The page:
The “Hollywood Boot Shop” room at the “Salvatore Ferragamo 1898-1960” exhibition in Florence. Courtesy of Ferragamo

The opportunity to commemorate the founder stemmed from the centennial of his opening his first store in Hollywood, known as the Hollywood Boot Shop and considered the first real luxury boutique of the brand after Ferragamo opened small shops in his hometown in Bonito, Italy, and in Santa Barbara, Calif.

The two-storied location stood opposite Grauman’s Egyptian Theatre, which fueled the brand’s connection with the world of cinema. The Egyptian Theatre hosted theatrical performances and Hollywood premieres, including “The Ten Commandments” movie directed by Cecil B. DeMille, who asked Ferragamo to design and make the shoes for the main characters. From that moment, Ferragamo’s Hollywood experience consisted of making shoes for films and performances at the theater, in addition to made-to-order creations for private customers, earning him the nickname of “Shoemaker to the Stars.” 

Some shoe style Salvatore Ferragamo created for movies.

Some shoe style Salvatore Ferragamo created for movies. Courtesy of Ferragamo

The store itself appeared in the 1928 movie “Show People” directed by King Vidor, as documented by a movie clip screened in one of the nine thematic area the exhibition is divided into.

Dubbed “Hollywood Boot Shop,” the room arrays shoes from Ferragamo’s American years, including those designed for “The Ten Commandments,” calfskin sandals created for the 1927 movie “The King of Kings” and laced shoes with hand-painted heel that Ricci recently found on eBay. It is a treasured discovery because the insole label exclusively reads “Ferra-Gamo Inc. Florence Hollywood” and features seared emblems of the U.S. and the Kingdom of Italy.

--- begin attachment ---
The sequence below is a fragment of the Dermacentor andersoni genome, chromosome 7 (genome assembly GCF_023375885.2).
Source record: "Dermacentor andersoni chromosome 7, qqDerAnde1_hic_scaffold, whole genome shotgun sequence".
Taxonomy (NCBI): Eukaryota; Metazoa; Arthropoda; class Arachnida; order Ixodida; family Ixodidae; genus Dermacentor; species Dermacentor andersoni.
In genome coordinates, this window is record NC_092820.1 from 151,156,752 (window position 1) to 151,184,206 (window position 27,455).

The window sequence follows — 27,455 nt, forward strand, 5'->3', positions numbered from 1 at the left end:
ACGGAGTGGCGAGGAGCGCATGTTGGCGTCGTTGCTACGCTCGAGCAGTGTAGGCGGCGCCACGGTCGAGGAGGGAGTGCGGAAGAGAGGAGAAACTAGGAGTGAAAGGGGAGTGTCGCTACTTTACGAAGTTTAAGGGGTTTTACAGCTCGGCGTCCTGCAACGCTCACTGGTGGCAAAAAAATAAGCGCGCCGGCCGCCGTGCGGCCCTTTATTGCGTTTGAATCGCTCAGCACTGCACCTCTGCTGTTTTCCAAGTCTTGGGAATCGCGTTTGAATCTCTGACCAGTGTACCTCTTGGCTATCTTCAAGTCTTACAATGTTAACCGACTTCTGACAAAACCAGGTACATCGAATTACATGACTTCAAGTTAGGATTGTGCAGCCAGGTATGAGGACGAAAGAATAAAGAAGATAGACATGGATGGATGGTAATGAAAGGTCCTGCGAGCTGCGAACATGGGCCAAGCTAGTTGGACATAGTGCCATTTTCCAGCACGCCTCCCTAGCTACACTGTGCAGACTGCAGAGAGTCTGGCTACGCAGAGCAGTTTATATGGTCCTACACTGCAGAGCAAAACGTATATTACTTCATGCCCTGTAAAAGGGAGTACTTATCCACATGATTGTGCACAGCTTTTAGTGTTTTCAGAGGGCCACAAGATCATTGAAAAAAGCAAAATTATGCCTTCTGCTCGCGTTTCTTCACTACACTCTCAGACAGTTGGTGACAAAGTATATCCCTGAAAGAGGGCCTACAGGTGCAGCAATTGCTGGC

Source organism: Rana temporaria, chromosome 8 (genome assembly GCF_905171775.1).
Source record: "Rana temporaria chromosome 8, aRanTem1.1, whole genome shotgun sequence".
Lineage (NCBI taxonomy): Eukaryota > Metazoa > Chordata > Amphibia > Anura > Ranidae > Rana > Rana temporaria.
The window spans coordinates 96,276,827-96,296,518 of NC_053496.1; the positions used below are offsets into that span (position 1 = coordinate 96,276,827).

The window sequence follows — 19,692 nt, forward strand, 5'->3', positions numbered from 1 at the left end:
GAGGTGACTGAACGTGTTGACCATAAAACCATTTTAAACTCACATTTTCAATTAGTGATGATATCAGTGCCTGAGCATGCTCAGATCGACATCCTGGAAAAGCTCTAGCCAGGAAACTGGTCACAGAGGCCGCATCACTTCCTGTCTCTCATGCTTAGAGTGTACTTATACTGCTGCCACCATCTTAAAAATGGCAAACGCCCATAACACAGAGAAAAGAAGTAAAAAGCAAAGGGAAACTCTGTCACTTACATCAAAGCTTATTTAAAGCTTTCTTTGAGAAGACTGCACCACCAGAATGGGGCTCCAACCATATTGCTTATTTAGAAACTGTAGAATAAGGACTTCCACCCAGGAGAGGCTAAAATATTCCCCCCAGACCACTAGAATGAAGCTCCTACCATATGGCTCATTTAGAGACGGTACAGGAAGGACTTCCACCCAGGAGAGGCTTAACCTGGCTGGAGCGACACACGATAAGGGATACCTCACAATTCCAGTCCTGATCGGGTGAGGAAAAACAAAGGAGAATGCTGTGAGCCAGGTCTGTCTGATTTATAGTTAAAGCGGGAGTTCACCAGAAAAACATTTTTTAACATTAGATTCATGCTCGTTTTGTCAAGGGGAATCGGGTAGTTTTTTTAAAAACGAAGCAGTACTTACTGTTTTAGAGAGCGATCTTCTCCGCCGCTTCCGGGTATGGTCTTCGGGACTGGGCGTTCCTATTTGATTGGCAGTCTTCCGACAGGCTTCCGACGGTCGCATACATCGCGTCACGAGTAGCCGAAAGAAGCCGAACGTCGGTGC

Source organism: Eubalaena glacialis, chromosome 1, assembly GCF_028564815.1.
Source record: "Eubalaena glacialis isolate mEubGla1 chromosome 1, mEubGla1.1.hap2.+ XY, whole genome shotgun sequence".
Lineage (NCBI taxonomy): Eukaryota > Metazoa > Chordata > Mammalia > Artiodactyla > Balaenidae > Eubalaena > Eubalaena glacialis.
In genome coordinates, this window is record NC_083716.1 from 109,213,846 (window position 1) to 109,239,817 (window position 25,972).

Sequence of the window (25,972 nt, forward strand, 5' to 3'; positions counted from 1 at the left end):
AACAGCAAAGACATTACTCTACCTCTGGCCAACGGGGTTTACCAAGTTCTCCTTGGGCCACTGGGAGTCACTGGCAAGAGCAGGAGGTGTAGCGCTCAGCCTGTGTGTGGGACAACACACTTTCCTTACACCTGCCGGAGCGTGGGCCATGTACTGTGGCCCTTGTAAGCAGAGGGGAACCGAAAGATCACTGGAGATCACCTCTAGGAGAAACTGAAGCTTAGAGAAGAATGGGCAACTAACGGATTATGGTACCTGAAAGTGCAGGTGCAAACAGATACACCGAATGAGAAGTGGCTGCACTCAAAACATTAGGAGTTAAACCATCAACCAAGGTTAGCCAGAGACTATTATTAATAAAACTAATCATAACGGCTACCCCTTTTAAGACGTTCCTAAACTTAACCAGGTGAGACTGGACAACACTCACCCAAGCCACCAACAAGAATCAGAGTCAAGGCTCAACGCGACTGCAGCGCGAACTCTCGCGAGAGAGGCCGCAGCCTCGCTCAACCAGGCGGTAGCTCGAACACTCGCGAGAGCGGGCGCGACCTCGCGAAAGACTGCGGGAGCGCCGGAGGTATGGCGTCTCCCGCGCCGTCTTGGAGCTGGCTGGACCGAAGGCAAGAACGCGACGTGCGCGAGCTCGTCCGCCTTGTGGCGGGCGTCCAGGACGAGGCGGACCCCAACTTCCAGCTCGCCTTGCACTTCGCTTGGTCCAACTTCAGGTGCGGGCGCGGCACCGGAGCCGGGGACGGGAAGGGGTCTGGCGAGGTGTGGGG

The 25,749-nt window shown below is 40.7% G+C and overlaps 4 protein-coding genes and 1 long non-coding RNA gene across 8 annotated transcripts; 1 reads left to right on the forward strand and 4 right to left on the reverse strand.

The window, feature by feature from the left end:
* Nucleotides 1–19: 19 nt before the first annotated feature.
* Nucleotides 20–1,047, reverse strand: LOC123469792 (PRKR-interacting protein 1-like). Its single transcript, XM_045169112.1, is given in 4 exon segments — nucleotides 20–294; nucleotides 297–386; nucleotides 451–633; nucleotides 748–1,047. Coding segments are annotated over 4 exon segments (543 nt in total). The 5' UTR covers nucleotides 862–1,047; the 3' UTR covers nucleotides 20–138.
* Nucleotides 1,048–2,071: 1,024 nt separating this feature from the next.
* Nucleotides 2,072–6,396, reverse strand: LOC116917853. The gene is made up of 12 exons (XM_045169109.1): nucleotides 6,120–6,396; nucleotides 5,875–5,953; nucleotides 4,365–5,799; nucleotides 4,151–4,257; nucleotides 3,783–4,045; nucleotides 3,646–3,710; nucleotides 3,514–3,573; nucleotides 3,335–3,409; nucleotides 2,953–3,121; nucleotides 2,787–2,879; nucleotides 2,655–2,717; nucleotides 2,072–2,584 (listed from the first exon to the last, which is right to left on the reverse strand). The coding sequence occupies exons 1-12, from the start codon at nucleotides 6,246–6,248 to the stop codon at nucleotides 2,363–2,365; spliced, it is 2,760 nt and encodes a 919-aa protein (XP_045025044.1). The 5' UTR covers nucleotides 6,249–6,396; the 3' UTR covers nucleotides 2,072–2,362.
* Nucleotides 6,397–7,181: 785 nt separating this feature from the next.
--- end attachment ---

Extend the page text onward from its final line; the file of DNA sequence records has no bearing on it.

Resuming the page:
Kidskin laced shoe with hand-painted heel, 1927.

Kidskin laced shoe with hand-painted heel, 1927. Courtesy of Ferragamo

The room is accessible after going through an entry hall dominated by an artwork blending three different references: Paolo Uccello’s 15th-century painting “Battaglia di San Romano” showcased at the city’s Uffizi Galleries; an image of the Tuscan countryside, and a chessboard floor evoking the one at Ferragamo’s first shop in Florence in the early ‘30s.

“It’s significant because at the time Ferragamo used that flooring to creatively display his shoes. He was an innovator also in presenting the product,” noted Ricci. She referenced that the Hollywood store was also disruptive for its Renaissance-style interiors and furniture “conceived to tie his shoes with that idea of Italy, its art and culture that Americans loved so much.”

Promotional postcard for the Ferragamo & C. in via dei Fossi 2, Florence.

Promotional postcard for the Ferragamo & C. in via dei Fossi 2, Florence. Courtesy of Ferragamo

The exhibition’s entry hall is decked with additional photographs and documents of key moments in Ferragamo’s life, spanning from images of his hometown Bonito to those teaching young apprentices how to make shoes in the ‘30s; from his wedding day and receiving the Neiman Marcus Award in 1947 to drawings made by Andy Warhol in the ‘50s.

Further connections with artworks of different eras are explored in an expansive room dedicated to his inventive use of humble materials such as fish skin, wood, raffia, hemp, cork and even cellophane obtained by twisting candy wrappers — all creatively employed way before upcycling became trendy.